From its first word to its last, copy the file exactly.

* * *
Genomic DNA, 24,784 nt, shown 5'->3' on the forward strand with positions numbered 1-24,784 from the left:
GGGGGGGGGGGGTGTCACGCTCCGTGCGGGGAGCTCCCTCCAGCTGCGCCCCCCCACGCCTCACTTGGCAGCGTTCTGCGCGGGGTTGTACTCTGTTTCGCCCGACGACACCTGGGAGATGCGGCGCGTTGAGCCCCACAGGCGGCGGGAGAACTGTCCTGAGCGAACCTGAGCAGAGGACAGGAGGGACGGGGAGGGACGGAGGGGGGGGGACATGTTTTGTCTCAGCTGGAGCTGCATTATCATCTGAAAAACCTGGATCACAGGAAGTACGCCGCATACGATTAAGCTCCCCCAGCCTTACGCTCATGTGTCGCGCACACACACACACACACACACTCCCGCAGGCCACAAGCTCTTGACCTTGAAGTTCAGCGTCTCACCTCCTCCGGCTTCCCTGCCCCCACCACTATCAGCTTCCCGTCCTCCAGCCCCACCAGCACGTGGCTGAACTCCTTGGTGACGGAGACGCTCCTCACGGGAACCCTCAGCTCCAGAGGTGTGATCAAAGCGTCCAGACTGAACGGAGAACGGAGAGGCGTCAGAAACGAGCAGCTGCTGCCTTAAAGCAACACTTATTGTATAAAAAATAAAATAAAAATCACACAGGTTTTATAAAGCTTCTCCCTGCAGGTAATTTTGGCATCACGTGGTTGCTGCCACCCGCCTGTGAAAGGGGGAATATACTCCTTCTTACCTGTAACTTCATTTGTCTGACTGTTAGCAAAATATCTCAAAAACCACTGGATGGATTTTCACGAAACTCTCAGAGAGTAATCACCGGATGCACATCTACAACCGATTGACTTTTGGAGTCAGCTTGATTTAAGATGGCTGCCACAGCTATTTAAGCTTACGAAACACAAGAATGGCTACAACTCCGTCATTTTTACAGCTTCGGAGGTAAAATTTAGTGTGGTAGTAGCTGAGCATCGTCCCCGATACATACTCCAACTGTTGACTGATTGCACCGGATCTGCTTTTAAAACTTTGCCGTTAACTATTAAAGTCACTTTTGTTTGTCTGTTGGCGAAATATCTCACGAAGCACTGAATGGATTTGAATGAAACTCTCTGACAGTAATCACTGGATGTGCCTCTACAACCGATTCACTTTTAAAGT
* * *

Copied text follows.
Genomic DNA, 24,784 nt, shown 5'->3' on the forward strand with positions numbered 1-24,784 from the left:
GGGGGGGGGGGGTGTCACGCTCCGTGCGGGGAGCTCCCTCCAGCTGCGCCCCCCCACGCCTCACTTGGCAGCGTTCTGCGCGGGGTTGTACTCTGTTTCGCCCGACGACACCTGGGAGATGCGGCGCGTTGAGCCCCACAGGCGGCGGGAGAACTGTCCTGAGCGAACCTGAGCAGAGGACAGGAGGGACGGGGAGGGACGGAGGGGGGGGGACATGTTTTGTCTCAGCTGGAGCTGCATTATCATCTGAAAAACCTGGATCACAGGAAGTACGCCGCATACGATTAAGCTCCCCCAGCCTTACGCTCATGTGTCGCGCACACACACACACACACACACTCCCGCAGGCCACAAGCTCTTGACCTTGAAGTTCAGCGTCTCACCTCCTCCGGCTTCCCTGCCCCCACCACTATCAGCTTCCCGTCCTCCAGCCCCACCAGCACGTGGCTGAACTCCTTGGTGACGGAGACGCTCCTCACGGGAACCCTCAGCTCCAGAGGTGTGATCAAAGCGTCCAGACTGAACGGAGAACGGAGAGGCGTCAGAAACGAGCAGCTGCTGCCTTAAAGCAACACTTATTGTATAAAAAATAAAATAAAAATCACACAGGTTTTATAAAGCTTCTCCCTGCAGGTAATTTTGGCATCACGTGGTTGCTGCCACCCGCCTGTGAAAGGGGGAATATACTCCTTCTTACCTGTAACTTCATTTGTCTGACTGTTAGCAAAATATCTCAAAAACCACTGGATGGATTTTCACGAAACTCTCAGAGAGTAATCACCGGATGCACATCTACAACCGATTGACTTTTGGAGTCAGCTTGATTTAAGATGGCTGCCACAGCTATTTAAGCTTACGAAACACAAGAATGGCTACAACTCCGTCATTTTTACAGCTTCGGAGGTAAAATTTAGTGTGGTAGTAGCTGAGCATCGTCCCCGATACATACTCCAACTGTTGACTGATTGCACCGGATCTGCTTTTAAAACTTTGCCGTTAACTATTAAAGTCACTTTTGTTTGTCTGTTGGCGAAATATCTCACGAAGCACTGAATGGATTTGAATGAAACTCTCTGACAGTAATCACTGGATGTGCCTCTACAACCGATTCACTTTTAAAGT